Only 25% of the amount collected would be directed into a fund earmarked to reimburse towns for property tax abatements. Towns already impose a higher rate of property tax on commercial property. So it would seem that towns that don’t have restaurants or motels would seem to be hurt even more by the local option taxes since they are already missing out on the higher property taxes on commercially zoned property and now are missing out on the local option taxes.
However, this excerpt indicates that the law does not necessarily restrict the revenues to only be distributed to towns where the hotels and restaurants are located. The excerpt actually indicates that the revenues are earmarked to towns that provide abatements under Ch. 59 sec. 5 clauses 41, 41B and 41C. In looking at those clauses, they are all targeted exclusively to abatements aimed at people over 70. So the specific property tax relief provided by the MPA is entirely directed at those over 70. I’m not sure why only seniors should benefit from the local meals and room occupancy taxes. I have a problem supporting yet another bill that targets property tax relief to seniors on top of the Circuit Breaker they already enjoy without targeting any of the breaks to those under 70.
The remainder of the fund would be added to the local relief, but only for towns that elect to impose the additional meals and occupancy tax. But how would this amount be divided up? What about a town that has very few restaurants and hotels and generates very little additional revenue? Does that town get only the amount generated in that town or do they get a ratable share based on population, area, budget, or some other factor? Is there discretion in determining how to distribute that money?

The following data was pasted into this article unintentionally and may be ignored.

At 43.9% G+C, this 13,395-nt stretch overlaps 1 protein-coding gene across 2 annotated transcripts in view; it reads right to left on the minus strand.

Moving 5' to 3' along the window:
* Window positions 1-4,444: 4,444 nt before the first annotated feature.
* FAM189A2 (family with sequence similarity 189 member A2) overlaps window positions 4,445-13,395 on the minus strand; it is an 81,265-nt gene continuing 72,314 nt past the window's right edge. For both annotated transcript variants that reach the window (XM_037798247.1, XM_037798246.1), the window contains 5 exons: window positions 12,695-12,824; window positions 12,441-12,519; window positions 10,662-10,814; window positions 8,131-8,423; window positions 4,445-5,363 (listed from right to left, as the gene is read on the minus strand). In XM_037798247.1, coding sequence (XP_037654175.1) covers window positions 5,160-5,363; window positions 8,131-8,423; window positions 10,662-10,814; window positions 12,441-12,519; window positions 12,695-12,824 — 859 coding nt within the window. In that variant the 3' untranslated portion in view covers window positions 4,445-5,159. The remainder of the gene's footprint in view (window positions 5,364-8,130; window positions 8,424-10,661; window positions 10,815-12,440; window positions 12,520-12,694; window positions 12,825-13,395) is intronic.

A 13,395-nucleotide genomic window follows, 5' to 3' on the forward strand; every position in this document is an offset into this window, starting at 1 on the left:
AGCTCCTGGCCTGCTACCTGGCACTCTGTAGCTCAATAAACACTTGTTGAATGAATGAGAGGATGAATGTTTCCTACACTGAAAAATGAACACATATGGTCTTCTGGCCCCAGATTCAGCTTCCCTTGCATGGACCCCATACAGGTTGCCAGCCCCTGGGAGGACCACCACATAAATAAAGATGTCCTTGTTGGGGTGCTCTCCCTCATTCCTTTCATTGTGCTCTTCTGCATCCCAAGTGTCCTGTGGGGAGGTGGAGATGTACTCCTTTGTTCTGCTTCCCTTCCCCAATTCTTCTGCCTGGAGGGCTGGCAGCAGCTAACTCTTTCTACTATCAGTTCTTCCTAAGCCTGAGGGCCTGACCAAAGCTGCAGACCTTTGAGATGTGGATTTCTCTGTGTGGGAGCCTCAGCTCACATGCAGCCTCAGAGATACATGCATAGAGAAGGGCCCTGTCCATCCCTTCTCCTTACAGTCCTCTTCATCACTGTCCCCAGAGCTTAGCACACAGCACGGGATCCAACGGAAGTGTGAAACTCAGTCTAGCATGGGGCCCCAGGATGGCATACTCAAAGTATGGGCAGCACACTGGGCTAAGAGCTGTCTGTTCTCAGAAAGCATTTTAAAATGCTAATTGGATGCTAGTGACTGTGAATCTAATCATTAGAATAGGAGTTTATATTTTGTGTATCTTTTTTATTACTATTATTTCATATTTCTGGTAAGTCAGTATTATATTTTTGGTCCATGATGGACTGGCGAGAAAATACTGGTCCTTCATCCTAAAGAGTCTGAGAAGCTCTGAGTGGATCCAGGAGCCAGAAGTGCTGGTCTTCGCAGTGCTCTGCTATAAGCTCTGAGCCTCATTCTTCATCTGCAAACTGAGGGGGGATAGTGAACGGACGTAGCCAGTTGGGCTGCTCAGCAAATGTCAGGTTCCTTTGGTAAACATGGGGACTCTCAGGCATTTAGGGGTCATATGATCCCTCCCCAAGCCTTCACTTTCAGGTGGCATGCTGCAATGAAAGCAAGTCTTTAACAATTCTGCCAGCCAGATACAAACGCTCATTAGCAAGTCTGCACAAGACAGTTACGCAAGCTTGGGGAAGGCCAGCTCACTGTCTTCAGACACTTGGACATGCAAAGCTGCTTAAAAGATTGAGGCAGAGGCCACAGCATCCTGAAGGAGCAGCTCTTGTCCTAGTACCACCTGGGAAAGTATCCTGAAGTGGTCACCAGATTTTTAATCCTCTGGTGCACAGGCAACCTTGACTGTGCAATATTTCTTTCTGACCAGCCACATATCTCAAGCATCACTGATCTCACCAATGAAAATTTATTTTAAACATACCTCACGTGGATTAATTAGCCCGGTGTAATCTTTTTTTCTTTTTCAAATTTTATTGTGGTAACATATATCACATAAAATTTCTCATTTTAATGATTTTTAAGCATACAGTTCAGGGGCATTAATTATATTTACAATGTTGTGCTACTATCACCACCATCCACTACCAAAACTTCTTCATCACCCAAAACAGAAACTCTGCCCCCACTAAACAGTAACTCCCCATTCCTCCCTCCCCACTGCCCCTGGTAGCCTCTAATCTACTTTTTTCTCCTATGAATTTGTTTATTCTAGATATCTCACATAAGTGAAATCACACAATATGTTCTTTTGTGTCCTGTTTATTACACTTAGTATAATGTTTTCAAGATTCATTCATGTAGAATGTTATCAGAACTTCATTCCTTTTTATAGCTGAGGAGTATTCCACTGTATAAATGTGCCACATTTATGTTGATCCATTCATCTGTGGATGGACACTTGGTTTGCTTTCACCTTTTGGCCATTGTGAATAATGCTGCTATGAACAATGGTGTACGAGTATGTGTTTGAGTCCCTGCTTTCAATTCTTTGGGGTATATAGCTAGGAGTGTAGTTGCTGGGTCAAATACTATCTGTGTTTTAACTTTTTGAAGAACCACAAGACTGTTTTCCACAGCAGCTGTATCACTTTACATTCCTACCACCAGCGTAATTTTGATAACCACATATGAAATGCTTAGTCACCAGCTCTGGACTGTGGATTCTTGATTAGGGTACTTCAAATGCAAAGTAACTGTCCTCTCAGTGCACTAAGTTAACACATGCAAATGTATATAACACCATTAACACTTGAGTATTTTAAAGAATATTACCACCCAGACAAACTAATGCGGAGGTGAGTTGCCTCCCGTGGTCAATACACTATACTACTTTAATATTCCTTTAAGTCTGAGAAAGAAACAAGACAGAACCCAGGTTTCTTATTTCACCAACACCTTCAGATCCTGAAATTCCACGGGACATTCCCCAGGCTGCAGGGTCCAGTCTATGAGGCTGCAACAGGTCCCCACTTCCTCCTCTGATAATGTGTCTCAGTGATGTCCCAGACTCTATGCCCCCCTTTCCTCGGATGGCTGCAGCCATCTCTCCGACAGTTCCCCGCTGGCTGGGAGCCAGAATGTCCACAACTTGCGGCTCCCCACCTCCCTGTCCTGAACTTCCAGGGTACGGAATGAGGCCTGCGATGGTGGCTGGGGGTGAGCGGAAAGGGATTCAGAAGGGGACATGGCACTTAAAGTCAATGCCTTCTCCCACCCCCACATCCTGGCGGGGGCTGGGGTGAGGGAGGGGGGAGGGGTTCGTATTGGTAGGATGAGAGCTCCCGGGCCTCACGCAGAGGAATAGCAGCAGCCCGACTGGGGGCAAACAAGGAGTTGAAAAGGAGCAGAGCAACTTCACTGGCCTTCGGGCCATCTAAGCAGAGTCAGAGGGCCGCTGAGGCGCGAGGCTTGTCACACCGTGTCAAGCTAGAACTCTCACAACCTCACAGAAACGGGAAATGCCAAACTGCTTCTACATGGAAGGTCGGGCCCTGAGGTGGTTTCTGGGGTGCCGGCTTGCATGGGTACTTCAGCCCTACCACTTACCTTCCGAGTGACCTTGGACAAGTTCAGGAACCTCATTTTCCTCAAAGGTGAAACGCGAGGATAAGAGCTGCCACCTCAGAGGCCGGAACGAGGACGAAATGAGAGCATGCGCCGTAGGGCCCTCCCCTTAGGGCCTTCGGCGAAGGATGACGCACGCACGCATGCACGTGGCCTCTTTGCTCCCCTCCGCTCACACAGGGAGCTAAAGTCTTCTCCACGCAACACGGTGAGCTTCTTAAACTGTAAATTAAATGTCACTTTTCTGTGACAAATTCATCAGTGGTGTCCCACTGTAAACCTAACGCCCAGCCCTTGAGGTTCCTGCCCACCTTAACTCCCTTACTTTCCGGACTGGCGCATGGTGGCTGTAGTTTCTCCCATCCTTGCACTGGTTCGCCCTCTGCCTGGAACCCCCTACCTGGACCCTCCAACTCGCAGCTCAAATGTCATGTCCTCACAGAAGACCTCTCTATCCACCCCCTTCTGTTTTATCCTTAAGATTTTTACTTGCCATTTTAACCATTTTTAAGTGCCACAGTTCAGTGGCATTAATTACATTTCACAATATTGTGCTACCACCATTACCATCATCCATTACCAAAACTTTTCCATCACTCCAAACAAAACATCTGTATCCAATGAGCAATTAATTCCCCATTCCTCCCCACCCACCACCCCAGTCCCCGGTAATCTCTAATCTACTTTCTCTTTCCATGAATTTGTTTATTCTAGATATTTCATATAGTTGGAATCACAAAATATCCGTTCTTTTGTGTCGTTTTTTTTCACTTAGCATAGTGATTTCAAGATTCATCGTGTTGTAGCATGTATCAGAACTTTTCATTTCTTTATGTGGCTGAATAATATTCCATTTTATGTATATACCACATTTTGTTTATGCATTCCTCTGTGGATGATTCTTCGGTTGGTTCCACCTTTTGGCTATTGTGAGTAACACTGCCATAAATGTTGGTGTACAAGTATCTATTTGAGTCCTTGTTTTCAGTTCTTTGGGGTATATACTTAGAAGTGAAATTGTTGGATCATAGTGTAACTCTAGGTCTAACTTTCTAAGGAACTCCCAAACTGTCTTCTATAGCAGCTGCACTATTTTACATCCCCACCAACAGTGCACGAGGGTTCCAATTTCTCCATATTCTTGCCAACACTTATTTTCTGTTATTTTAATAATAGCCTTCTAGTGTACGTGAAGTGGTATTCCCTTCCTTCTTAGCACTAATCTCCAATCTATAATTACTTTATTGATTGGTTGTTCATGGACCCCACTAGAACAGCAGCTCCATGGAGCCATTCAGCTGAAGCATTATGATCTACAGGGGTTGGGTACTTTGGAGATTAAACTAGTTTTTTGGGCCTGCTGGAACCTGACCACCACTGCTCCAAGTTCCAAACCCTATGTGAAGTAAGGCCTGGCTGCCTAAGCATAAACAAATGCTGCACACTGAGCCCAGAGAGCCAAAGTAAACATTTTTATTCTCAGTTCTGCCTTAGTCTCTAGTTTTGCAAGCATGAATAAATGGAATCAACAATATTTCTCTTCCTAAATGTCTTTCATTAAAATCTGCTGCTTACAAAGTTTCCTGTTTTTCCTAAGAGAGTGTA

I assume that the Dept. of Revenue would be responsible for collecting the revenues and keeping track of how much revenue was generated in each town. What if the restaurant or business were to abide by the MA law but challenge the additional local tax? Would the town have to rely on the DOR to collect the revenue?
A Virginia law was recently struck down as violating the state constitution because it delegated a local transportation authority the discretion to impose a new tax. Would the MA law be subject to a similar challenge? Federally Congress cannot delegate the power to impose a tax, the tax must be imposed by a Congressional statute. I’m not sure the law is developed sufficiently in MA but I also don’t see why the same principles that apply Federally and in VA wouldn’t apply to MA. If the individual town’s power to impose the tax was challenged would that be defended by the DOR, the individual town, or would the AG have to step in to uphold the statute?
I’m not sure if any of these points are deal breakers to anyone, but they are certainly factors to consider. While allowing towns to impose a 1% meals and room occupancy tax certainly seems simple and attractive, the reality is that there are several questions, both substantive and procedural, that I would need answers to so I can seriously consider the issue.